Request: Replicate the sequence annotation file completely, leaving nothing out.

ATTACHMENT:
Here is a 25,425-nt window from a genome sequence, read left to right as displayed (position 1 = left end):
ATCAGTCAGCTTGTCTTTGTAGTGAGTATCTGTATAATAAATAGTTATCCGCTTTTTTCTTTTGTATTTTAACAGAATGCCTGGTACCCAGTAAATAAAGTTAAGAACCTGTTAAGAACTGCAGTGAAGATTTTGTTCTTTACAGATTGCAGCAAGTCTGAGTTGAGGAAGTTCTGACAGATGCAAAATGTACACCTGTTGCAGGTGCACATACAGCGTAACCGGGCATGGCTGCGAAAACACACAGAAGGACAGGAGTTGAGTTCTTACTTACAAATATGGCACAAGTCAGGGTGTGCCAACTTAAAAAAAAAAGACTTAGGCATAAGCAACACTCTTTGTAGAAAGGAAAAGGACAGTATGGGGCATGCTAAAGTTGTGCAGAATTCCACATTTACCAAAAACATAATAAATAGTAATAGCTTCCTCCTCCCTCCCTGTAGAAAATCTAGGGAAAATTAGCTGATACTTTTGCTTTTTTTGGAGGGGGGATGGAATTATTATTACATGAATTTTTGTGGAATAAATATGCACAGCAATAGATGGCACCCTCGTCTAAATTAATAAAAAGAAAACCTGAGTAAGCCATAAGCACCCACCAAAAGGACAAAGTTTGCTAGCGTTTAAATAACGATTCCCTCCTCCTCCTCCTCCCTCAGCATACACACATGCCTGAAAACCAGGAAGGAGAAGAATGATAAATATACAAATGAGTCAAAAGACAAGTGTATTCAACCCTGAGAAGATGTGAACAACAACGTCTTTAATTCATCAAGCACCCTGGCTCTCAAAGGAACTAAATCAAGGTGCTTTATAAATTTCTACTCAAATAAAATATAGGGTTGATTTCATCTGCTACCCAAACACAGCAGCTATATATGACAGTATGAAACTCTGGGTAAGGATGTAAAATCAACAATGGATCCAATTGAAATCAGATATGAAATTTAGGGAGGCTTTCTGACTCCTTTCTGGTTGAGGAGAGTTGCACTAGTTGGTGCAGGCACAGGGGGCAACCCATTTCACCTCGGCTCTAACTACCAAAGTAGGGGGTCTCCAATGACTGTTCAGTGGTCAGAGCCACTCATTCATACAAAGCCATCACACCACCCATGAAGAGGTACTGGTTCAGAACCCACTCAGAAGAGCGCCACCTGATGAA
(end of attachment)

Here is a 25,425-nt window from a genome sequence, read left to right as displayed (position 1 = left end):
ATCAGTCAGCTTGTCTTTGTAGTGAGTATCTGTATAATAAATAGTTATCCGCTTTTTTCTTTTGTATTTTAACAGAATGCCTGGTACCCAGTAAATAAAGTTAAGAACCTGTTAAGAACTGCAGTGAAGATTTTGTTCTTTACAGATTGCAGCAAGTCTGAGTTGAGGAAGTTCTGACAGATGCAAAATGTACACCTGTTGCAGGTGCACATACAGCGTAACCGGGCATGGCTGCGAAAACACACAGAAGGACAGGAGTTGAGTTCTTACTTACAAATATGGCACAAGTCAGGGTGTGCCAACTTAAAAAAAAAAGACTTAGGCATAAGCAACACTCTTTGTAGAAAGGAAAAGGACAGTATGGGGCATGCTAAAGTTGTGCAGAATTCCACATTTACCAAAAACATAATAAATAGTAATAGCTTCCTCCTCCCTCCCTGTAGAAAATCTAGGGAAAATTAGCTGATACTTTTGCTTTTTTTGGAGGGGGGATGGAATTATTATTACATGAATTTTTGTGGAATAAATATGCACAGCAATAGATGGCACCCTCGTCTAAATTAATAAAAAGAAAACCTGAGTAAGCCATAAGCACCCACCAAAAGGACAAAGTTTGCTAGCGTTTAAATAACGATTCCCTCCTCCTCCTCCTCCCTCAGCATACACACATGCCTGAAAACCAGGAAGGAGAAGAATGATAAATATACAAATGAGTCAAAAGACAAGTGTATTCAACCCTGAGAAGATGTGAACAACAACGTCTTTAATTCATCAAGCACCCTGGCTCTCAAAGGAACTAAATCAAGGTGCTTTATAAATTTCTACTCAAATAAAATATAGGGTTGATTTCATCTGCTACCCAAACACAGCAGCTATATATGACAGTATGAAACTCTGGGTAAGGATGTAAAATCAACAATGGATCCAATTGAAATCAGATATGAAATTTAGGGAGGCTTTCTGACTCCTTTCTGGTTGAGGAGAGTTGCACTAGTTGGTGCAGGCACAGGGGGCAACCCATTTCACCTCGGCTCTAACTACCAAAGTAGGGGGTCTCCAATGACTGTTCAGTGGTCAGAGCCACTCATTCATACAAAGCCATCACACCACCCATGAAGAGGTACTGGTTCAGAACCCACTCAGAAGAGCGCCACCTGATGAA